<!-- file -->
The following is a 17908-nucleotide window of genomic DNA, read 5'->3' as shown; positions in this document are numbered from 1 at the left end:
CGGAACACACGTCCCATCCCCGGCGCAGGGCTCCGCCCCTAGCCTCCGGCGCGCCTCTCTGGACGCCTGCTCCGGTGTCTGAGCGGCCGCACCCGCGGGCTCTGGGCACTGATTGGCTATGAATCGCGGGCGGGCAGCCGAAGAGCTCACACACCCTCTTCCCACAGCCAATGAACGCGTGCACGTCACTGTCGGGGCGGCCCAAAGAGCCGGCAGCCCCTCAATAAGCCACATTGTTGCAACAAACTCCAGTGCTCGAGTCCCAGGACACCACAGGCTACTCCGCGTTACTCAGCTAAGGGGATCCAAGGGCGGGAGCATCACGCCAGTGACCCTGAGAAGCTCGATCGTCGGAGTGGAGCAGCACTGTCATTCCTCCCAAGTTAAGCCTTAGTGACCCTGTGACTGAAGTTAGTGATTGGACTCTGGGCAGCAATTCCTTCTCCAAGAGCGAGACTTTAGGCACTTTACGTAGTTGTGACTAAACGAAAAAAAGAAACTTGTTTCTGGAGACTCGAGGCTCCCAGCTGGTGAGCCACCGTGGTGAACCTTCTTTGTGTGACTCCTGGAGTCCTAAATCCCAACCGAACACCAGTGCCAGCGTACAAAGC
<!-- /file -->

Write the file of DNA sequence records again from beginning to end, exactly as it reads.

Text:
The following is a 17908-nucleotide window of genomic DNA, read 5'->3' as shown; positions in this document are numbered from 1 at the left end:
CGGAACACACGTCCCATCCCCGGCGCAGGGCTCCGCCCCTAGCCTCCGGCGCGCCTCTCTGGACGCCTGCTCCGGTGTCTGAGCGGCCGCACCCGCGGGCTCTGGGCACTGATTGGCTATGAATCGCGGGCGGGCAGCCGAAGAGCTCACACACCCTCTTCCCACAGCCAATGAACGCGTGCACGTCACTGTCGGGGCGGCCCAAAGAGCCGGCAGCCCCTCAATAAGCCACATTGTTGCAACAAACTCCAGTGCTCGAGTCCCAGGACACCACAGGCTACTCCGCGTTACTCAGCTAAGGGGATCCAAGGGCGGGAGCATCACGCCAGTGACCCTGAGAAGCTCGATCGTCGGAGTGGAGCAGCACTGTCATTCCTCCCAAGTTAAGCCTTAGTGACCCTGTGACTGAAGTTAGTGATTGGACTCTGGGCAGCAATTCCTTCTCCAAGAGCGAGACTTTAGGCACTTTACGTAGTTGTGACTAAACGAAAAAAAGAAACTTGTTTCTGGAGACTCGAGGCTCCCAGCTGGTGAGCCACCGTGGTGAACCTTCTTTGTGTGACTCCTGGAGTCCTAAATCCCAACCGAACACCAGTGCCAGCGTACAAAGC